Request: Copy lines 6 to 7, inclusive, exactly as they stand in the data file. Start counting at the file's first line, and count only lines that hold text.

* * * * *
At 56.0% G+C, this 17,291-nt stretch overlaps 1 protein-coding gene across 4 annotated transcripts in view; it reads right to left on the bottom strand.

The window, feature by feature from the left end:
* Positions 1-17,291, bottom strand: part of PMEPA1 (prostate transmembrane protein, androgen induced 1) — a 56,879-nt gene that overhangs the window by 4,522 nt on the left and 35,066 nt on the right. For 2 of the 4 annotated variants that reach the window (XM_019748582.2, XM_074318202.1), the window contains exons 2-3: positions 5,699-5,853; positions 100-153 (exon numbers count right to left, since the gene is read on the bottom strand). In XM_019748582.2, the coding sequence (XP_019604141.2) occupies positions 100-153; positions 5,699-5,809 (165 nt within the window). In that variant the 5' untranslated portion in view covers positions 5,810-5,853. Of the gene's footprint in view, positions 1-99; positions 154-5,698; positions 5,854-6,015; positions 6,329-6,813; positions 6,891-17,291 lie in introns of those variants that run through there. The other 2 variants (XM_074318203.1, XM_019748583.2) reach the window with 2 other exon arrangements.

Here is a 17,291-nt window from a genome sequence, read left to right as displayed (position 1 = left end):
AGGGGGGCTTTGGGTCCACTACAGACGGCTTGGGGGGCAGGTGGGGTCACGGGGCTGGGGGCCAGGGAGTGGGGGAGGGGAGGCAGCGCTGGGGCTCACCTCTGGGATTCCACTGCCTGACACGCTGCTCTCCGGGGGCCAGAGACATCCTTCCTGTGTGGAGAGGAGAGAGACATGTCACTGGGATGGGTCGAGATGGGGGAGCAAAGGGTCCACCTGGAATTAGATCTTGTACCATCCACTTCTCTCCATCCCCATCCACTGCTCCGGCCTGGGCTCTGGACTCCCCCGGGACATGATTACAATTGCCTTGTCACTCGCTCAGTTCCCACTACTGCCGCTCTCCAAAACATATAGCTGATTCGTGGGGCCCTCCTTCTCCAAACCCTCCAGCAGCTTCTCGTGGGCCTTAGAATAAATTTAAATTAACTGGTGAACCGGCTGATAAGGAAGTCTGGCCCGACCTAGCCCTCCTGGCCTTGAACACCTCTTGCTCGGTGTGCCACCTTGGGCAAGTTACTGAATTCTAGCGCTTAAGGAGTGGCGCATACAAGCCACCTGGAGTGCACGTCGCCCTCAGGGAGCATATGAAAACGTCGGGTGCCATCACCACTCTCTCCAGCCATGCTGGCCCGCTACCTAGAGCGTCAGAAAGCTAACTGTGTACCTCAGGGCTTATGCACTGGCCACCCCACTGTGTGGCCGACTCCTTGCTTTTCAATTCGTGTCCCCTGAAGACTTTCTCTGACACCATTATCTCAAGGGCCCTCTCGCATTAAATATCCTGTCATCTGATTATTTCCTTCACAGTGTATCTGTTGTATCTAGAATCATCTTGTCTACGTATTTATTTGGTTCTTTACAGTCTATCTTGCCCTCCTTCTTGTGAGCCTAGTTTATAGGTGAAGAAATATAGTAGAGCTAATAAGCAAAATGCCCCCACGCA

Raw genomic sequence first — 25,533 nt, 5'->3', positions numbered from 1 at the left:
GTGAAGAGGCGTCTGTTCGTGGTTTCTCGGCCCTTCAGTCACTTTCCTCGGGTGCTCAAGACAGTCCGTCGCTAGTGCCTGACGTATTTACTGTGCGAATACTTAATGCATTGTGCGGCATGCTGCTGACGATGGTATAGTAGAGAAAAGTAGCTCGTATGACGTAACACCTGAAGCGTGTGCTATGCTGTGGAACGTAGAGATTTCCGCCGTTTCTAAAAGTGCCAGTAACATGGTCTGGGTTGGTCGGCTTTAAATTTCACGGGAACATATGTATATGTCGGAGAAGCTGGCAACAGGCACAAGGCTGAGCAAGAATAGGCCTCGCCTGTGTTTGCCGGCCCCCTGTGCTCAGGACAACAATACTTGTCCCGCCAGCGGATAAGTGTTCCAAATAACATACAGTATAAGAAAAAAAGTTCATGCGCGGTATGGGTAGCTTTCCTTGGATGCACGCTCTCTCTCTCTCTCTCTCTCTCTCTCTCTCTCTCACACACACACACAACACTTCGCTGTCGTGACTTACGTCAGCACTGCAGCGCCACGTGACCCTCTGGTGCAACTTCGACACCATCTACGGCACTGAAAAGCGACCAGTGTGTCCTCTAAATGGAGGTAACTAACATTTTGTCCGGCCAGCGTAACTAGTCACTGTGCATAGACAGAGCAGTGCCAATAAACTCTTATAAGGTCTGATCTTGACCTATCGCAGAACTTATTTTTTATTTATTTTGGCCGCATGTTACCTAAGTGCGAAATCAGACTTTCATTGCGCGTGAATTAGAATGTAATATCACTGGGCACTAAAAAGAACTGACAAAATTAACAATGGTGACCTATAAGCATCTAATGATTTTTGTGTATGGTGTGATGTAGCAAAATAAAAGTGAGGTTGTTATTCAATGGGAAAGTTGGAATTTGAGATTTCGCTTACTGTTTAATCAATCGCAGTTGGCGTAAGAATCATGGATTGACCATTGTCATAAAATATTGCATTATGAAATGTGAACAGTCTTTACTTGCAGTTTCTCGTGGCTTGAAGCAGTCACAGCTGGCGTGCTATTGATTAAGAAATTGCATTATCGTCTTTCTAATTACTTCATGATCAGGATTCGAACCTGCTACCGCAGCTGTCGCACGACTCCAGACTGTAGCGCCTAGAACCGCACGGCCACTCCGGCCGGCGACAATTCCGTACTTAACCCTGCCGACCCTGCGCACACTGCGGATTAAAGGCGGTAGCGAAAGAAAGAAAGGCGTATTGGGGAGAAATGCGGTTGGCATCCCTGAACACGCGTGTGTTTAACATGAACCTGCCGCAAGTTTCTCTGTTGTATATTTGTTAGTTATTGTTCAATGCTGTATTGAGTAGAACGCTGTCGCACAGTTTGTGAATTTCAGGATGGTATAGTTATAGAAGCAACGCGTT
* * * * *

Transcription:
Raw genomic sequence first — 25,533 nt, 5'->3', positions numbered from 1 at the left:
GTGAAGAGGCGTCTGTTCGTGGTTTCTCGGCCCTTCAGTCACTTTCCTCGGGTGCTCAAGACAGTCCGTCGCTAGTGCCTGACGTATTTACTGTGCGAATACTTAATGCATTGTGCGGCATGCTGCTGACGATGGTATAGTAGAGAAAAGTAGCTCGTATGACGTAACACCTGAAGCGTGTGCTATGCTGTGGAACGTAGAGATTTCCGCCGTTTCTAAAAGTGCCAGTAACATGGTCTGGGTTGGTCGGCTTTAAATTTCACGGGAACATATGTATATGTCGGAGAAGCTGGCAACAGGCACAAGGCTGAGCAAGAATAGGCCTCGCCTGTGTTTGCCGGCCCCCTGTGCTCAGGACAACAATACTTGTCCCGCCAGCGGATAAGTGTTCCAAATAACATACAGTATAAGAAAAAAAGTTCATGCGCGGTATGGGTAGCTTTCCTTGGATGCACGCTCTCTCTCTCTCTCTCTCTCTCTCTCTCTCTCTCACACACACACACAACACTTCGCTGTCGTGACTTACGTCAGCACTGCAGCGCCACGTGACCCTCTGGTGCAACTTCGACACCATCTACGGCACTGAAAAGCGACCAGTGTGTCCTCTAAATGGAGGTAACTAACATTTTGTCCGGCCAGCGTAACTAGTCACTGTGCATAGACAGAGCAGTGCCAATAAACTCTTATAAGGTCTGATCTTGACCTATCGCAGAACTTATTTTTTATTTATTTTGGCCGCATGTTACCTAAGTGCGAAATCAGACTTTCATTGCGCGTGAATTAGAATGTAATATCACTGGGCACTAAAAAGAACTGACAAAATTAACAATGGTGACCTATAAGCATCTAATGATTTTTGTGTATGGTGTGATGTAGCAAAATAAAAGTGAGGTTGTTATTCAATGGGAAAGTTGGAATTTGAGATTTCGCTTACTGTTTAATCAATCGCAGTTGGCGTAAGAATCATGGATTGACCATTGTCATAAAATATTGCATTATGAAATGTGAACAGTCTTTACTTGCAGTTTCTCGTGGCTTGAAGCAGTCACAGCTGGCGTGCTATTGATTAAGAAATTGCATTATCGTCTTTCTAATTACTTCATGATCAGGATTCGAACCTGCTACCGCAGCTGTCGCACGACTCCAGACTGTAGCGCCTAGAACCGCACGGCCACTCCGGCCGGCGACAATTCCGTACTTAACCCTGCCGACCCTGCGCACACTGCGGATTAAAGGCGGTAGCGAAAGAAAGAAAGGCGTATTGGGGAGAAATGCGGTTGGCATCCCTGAACACGCGTGTGTTTAACATGAACCTGCCGCAAGTTTCTCTGTTGTATATTTGTTAGTTATTGTTCAATGCTGTATTGAGTAGAACGCTGTCGCACAGTTTGTGAATTTCAGGATGGTATAGTTATAGAAGCAACGCGTT